- Premiums – This is the amount you’ll pay for your insurance each month.
- Deductibles – This is the amount you pay before your insurance kicks in. After you pay your deductible, your insurance takes over. Let’s say you have a $2,000 deductible and have a procedure that costs $10,000. You would be on the hook for $2,000 and insurance would pay $8,000. After you meet your deductible, you usually only pay for things like co-insurance or co-pays.
- Co-Pays and Co-Insurance – You pay these costs at the point of service, like a $20 co-pay for a doctor’s visit.
- Out-Of-Pocket Maximum – This is the most you’ll pay in a single policy year, aside from your premiums and any uncovered expenses.
Retiring vs. Separating: Why It Matters
If you’re separating from the military, you won’t be eligible for TRICARE. You’ll be purchasing health care as a civilian. For more information on how to get started, read our article, How to Get Health Insurance: 5 Steps for Shopping for the Coverage Right for You.
If you’re retiring, you’ll be eligible for TRICARE. “The advice is pretty simple,” says Scaturro. “If you have access to providers that accept TRICARE, enroll in TRICARE.” Why? Expenses are low, premiums are low and deductibles are low.
Any provider that accepts Medicare should also accept TRICARE. Contact any providers you plan to see and make sure they accept it. Rural areas may have a smaller number of doctors. You may have to travel some distance to get to a doctor that accepts TRICARE.
If you don’t have TRICARE providers in your area and don’t want to travel, you’ll need to get health insurance through your employer, the healthcare.gov federal marketplace or a private exchange like USAA.
You and your family have some temporary options when you transition off your military health insurance. TRICARE offers several temporary health plans, including:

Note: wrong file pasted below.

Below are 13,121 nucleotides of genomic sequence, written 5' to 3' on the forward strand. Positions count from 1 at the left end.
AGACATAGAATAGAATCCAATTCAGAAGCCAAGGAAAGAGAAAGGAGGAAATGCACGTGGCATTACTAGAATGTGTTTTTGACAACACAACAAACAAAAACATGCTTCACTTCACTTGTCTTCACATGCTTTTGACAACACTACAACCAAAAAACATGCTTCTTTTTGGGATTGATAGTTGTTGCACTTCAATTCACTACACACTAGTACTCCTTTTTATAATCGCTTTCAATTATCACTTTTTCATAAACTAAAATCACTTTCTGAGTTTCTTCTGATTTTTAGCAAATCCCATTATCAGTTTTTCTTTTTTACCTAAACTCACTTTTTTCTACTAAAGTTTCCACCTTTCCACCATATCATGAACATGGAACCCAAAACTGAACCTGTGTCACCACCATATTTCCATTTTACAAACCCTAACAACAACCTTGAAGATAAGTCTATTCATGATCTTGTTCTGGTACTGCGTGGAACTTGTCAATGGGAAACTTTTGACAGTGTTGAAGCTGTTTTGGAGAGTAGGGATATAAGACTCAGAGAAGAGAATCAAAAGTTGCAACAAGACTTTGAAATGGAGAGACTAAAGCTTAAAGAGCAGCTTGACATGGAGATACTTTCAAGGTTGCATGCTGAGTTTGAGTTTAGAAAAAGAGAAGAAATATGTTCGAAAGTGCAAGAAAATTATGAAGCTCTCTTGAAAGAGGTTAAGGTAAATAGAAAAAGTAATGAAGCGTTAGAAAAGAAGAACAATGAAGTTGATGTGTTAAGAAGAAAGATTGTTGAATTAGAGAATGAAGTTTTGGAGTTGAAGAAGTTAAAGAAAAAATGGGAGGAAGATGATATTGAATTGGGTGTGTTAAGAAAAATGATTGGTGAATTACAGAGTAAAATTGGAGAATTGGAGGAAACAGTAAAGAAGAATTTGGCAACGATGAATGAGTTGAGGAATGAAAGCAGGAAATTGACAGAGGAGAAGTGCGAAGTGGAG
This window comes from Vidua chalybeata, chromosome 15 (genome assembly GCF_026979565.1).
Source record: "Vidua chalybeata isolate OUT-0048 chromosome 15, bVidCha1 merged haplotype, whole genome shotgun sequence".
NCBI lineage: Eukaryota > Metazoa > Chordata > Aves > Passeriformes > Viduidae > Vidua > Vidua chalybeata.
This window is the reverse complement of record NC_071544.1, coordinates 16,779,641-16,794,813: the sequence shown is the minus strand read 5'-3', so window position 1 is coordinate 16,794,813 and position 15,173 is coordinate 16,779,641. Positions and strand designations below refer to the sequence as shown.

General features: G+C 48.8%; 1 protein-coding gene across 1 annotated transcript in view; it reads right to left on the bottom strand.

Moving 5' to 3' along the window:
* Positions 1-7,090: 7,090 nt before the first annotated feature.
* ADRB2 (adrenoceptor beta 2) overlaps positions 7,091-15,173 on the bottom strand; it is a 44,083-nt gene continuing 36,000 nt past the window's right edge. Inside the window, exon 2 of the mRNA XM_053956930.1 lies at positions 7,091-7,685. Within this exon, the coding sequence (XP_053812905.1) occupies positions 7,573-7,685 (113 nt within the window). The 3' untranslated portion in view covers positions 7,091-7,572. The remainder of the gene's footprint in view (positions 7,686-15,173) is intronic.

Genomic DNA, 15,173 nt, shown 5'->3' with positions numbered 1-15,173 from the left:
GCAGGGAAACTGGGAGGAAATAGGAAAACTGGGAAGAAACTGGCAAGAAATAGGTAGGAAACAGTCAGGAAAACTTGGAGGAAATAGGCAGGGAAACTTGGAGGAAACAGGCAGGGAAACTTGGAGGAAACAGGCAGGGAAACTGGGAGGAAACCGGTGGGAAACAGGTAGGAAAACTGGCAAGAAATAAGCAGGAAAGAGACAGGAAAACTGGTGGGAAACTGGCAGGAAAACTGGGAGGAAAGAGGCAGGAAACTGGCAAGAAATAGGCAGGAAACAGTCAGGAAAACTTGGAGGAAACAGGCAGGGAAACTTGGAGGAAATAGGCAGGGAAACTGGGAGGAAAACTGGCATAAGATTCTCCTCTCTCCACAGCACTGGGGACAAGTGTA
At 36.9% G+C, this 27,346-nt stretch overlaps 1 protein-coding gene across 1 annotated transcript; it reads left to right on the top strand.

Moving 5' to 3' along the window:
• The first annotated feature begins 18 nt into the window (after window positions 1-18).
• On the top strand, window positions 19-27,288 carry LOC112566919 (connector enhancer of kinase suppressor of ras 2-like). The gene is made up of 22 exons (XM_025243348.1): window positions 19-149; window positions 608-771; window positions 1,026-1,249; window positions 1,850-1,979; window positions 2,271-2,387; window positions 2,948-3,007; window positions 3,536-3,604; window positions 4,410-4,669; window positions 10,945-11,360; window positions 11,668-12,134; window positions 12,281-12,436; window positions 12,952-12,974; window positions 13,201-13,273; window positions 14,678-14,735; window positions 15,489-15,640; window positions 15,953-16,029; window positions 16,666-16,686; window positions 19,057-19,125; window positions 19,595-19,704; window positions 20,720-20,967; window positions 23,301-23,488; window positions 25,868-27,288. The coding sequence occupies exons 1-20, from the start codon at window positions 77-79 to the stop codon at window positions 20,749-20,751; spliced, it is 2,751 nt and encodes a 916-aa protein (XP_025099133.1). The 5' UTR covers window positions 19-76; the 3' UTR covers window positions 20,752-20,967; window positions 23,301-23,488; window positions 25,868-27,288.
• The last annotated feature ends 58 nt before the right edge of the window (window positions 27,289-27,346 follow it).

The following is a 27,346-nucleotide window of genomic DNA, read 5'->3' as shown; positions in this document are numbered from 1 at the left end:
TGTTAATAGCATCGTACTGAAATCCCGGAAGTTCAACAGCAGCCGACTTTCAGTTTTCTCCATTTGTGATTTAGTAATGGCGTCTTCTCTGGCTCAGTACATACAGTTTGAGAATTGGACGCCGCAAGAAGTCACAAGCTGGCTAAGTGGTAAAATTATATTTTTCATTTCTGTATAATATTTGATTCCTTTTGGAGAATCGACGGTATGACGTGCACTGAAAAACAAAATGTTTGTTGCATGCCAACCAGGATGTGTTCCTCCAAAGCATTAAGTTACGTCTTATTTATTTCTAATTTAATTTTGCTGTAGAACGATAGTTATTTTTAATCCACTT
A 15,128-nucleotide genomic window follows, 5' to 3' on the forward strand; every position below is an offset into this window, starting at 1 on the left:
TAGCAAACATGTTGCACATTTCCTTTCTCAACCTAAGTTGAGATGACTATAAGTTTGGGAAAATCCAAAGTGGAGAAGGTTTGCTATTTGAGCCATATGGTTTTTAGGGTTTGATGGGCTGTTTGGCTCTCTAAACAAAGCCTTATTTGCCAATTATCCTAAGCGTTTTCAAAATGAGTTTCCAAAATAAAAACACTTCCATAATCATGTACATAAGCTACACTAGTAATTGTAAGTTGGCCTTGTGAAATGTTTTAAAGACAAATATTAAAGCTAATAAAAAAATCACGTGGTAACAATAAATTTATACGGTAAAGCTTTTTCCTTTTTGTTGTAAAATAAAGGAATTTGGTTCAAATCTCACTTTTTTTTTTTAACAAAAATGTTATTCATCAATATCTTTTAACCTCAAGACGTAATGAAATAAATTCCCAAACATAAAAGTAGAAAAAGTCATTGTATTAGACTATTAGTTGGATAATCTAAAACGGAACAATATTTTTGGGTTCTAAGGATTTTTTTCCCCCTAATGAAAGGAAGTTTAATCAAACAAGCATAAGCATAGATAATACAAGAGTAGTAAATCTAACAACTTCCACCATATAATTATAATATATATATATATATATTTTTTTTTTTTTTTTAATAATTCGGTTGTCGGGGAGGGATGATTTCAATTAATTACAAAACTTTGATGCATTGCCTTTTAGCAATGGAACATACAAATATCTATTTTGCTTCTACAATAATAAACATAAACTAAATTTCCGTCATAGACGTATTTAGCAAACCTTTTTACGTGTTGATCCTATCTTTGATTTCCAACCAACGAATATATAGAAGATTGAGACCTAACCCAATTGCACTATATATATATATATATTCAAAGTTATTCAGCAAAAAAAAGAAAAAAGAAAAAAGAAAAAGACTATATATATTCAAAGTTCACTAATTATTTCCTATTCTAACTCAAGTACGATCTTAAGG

- Continued Health Care Benefit Program (CHCBP). CHCBP is a premium-based plan that provides coverage for 18 to 36 months when you lose TRICARE.
- Extended Care Health Option (ECHO). ECHO helps qualified beneficiaries with special needs.
- Transitional Assistance Management Program (TAMP). TAMP provides transitional health care benefits after regular TRICARE benefits end.
For more information on each of these options, visit tricare.mil.
Most importantly, start planning now for your post-military health insurance. Consider meeting with the trained professionals at your post or base who can help with the transition. They are valuable resources who can help you make the best decision for your needs.
Employer-Provided Health Insurance
About half of Americans get their health insurance through their employer. When you’re applying for jobs as a civilian, remember that all employer-provided health care plans are not the same. During the interview process, be sure to ask about health care benefits. Keep that information in mind when you’re making a final decision about where you want to work.
Let’s say “Employer A” is offering a better salary than “Employer B.” Also, “Employer B” has a health insurance plan that covers more medical service costs with a lower deductible. “When you consider all the financial factors, the best employer isn’t so cut and dry,” says Scaturro.
Your employer-offered benefits could also include other plans, such as disability, dental and vision insurance. Consider your total benefits and what they mean to your take-home pay.
Ready to act?
Even if your military retirement or separation feels far off, it’s not too early to research plans that are available through the health care marketplace. Visit usaa.com/healthsolutions or healthcare.gov.
In every stage of your transition, we’re here to help. Call and speak to a USAA health insurance specialist at 855-386-235